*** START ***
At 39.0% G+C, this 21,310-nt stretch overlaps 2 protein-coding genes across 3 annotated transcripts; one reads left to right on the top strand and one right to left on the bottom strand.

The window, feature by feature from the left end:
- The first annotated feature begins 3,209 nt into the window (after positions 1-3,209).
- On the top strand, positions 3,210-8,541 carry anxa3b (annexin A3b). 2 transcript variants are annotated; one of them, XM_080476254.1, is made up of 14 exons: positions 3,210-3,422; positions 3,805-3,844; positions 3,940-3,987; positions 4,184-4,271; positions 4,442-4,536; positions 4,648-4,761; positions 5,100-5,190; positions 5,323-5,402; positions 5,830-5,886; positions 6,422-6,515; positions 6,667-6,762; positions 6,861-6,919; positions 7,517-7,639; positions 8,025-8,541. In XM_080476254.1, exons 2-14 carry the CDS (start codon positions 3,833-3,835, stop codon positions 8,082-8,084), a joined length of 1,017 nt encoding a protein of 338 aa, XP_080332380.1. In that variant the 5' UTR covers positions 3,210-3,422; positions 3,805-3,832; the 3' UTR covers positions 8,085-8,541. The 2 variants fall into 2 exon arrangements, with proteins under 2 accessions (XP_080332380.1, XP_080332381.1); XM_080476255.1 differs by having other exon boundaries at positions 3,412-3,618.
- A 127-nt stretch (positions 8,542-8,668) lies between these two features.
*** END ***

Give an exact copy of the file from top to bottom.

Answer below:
At 39.0% G+C, this 21,310-nt stretch overlaps 2 protein-coding genes across 3 annotated transcripts; one reads left to right on the top strand and one right to left on the bottom strand.

The window, feature by feature from the left end:
- The first annotated feature begins 3,209 nt into the window (after positions 1-3,209).
- On the top strand, positions 3,210-8,541 carry anxa3b (annexin A3b). 2 transcript variants are annotated; one of them, XM_080476254.1, is made up of 14 exons: positions 3,210-3,422; positions 3,805-3,844; positions 3,940-3,987; positions 4,184-4,271; positions 4,442-4,536; positions 4,648-4,761; positions 5,100-5,190; positions 5,323-5,402; positions 5,830-5,886; positions 6,422-6,515; positions 6,667-6,762; positions 6,861-6,919; positions 7,517-7,639; positions 8,025-8,541. In XM_080476254.1, exons 2-14 carry the CDS (start codon positions 3,833-3,835, stop codon positions 8,082-8,084), a joined length of 1,017 nt encoding a protein of 338 aa, XP_080332380.1. In that variant the 5' UTR covers positions 3,210-3,422; positions 3,805-3,832; the 3' UTR covers positions 8,085-8,541. The 2 variants fall into 2 exon arrangements, with proteins under 2 accessions (XP_080332380.1, XP_080332381.1); XM_080476255.1 differs by having other exon boundaries at positions 3,412-3,618.
- A 127-nt stretch (positions 8,542-8,668) lies between these two features.